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This Week in Nature: Aug 21, 2008

Scientists have sequenced and analyzed the 98 million-base pair genome of the placozoan Trichoplax adhaerens, a simple organism belonging to the 'eumetazoan' clade. Whole-genome analysis showed diverse transcription factor and signaling pathway genes that suggest complexity in this primitive life form.

University of Bremen researchers have found that most cells in deep-sea sediment are members of the domain Archaea and not Bacteria. Using modified qPCR and slot-blot hybridization protocols, they found that scientists had previously underestimated archaeal biomass. Says a related News and Views article, "Archaea and Bacteria are fundamentally different from each other in their biochemistry, metabolism and evolutionary history. This in turn profoundly influences their role in Earth's biogeochemical cycles."

Biologists at UCL have looked at the correlated firing of a complete population of macaque parasol retinal ganglion cells. They found that by studying a population of cells, instead of individual neurons, "neural encoding at the population level is less noisy than one would expect from the variability of individual neurons," they write in the abstract, and that they can extract more sensory data from looking at a group of neurons.

Beverley Glover reviews Michael Boulter's Darwin's Garden: Down House and The Origin of Species, which looks at how a place can affect a scientist's thinking and discovery process. The book, in part, covers Darwin's 1842 purchase of the Down House, 23 kilometers from the center of London, where he lived until his death and wrote most of his significant works.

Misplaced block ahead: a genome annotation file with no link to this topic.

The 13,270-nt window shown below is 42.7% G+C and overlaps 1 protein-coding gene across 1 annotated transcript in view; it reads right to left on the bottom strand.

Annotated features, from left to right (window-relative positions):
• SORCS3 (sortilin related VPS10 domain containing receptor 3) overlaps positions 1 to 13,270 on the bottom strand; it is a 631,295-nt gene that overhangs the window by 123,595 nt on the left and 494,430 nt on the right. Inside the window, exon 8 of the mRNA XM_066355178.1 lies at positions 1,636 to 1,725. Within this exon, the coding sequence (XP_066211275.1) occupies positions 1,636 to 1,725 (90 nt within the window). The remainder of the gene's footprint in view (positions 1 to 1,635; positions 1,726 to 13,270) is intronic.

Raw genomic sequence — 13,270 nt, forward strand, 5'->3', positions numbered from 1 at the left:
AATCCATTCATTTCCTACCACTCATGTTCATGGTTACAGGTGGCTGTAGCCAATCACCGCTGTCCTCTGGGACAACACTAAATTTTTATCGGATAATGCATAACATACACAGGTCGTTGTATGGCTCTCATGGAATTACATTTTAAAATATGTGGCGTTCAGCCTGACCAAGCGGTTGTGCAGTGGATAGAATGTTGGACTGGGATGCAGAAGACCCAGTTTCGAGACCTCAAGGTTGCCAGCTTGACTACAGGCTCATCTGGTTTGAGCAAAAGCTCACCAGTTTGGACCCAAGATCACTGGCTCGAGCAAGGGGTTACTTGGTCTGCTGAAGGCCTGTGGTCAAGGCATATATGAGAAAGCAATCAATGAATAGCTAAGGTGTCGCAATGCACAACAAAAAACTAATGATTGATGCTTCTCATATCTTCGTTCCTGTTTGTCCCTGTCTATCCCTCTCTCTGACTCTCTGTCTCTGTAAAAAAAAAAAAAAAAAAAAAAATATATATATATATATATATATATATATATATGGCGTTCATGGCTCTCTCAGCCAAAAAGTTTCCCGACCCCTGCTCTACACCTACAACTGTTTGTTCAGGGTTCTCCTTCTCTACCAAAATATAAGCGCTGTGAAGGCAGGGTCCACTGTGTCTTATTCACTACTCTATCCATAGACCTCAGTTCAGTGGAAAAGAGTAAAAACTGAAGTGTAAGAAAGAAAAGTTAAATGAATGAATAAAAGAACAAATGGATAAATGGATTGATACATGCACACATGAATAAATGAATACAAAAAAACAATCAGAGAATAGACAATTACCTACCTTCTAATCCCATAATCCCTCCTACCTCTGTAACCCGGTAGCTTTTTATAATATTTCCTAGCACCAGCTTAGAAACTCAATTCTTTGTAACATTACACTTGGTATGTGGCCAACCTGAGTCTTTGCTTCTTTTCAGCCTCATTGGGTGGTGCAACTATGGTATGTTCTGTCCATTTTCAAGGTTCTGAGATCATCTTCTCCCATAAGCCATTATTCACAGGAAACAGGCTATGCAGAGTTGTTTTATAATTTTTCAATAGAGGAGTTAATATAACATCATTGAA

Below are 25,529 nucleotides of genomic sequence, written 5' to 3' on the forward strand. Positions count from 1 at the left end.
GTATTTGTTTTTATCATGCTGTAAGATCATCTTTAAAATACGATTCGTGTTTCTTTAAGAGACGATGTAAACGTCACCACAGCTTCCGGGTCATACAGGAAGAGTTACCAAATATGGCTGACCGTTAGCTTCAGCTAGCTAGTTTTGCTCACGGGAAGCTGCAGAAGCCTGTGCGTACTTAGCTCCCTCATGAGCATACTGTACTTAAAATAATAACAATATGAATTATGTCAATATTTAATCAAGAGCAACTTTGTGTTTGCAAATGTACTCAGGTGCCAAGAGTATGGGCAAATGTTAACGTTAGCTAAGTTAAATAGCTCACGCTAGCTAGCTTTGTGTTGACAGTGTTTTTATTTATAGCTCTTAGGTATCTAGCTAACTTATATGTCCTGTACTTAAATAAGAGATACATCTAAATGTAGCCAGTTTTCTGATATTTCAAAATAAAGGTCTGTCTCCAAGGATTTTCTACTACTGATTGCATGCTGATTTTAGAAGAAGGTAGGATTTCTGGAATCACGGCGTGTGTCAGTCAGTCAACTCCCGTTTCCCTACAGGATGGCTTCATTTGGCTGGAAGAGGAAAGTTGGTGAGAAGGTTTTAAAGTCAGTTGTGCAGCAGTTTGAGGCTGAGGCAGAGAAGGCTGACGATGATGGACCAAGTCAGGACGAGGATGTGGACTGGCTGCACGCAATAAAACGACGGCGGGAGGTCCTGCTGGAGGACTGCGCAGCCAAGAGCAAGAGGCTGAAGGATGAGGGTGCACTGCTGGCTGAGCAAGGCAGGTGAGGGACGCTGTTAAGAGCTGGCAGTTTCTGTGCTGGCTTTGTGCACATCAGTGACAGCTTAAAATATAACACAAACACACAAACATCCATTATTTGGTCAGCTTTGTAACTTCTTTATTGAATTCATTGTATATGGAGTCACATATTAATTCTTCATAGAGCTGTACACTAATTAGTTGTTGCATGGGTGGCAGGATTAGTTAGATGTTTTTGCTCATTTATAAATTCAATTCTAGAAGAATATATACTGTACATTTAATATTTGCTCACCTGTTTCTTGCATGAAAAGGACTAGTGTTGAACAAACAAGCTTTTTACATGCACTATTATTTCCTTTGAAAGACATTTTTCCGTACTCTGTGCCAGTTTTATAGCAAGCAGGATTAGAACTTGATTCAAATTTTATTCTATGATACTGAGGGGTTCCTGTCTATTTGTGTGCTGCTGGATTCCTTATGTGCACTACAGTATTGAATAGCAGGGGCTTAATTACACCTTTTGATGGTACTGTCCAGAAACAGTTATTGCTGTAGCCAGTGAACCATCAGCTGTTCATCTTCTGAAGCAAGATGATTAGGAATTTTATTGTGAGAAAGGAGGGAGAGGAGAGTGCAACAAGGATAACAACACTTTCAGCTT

The Scan

Pig Organ Transplants Considered

The Wall Street Journal reports that the US Food and Drug Administration may soon allow clinical trials that involve transplanting pig organs into humans.

'Poo-Bank' Proposal

Harvard Medical School researchers suggest people should bank stool samples when they are young to transplant when they later develop age-related diseases.

Spurred to Develop Again

New Scientist reports that researchers may have uncovered why about 60 percent of in vitro fertilization embryos stop developing.

Science Papers Examine Breast Milk Cell Populations, Cerebral Cortex Cellular Diversity, Micronesia Population History

In Science this week: unique cell populations found within breast milk, 100 transcriptionally distinct cell populations uncovered in the cerebral cortex, and more.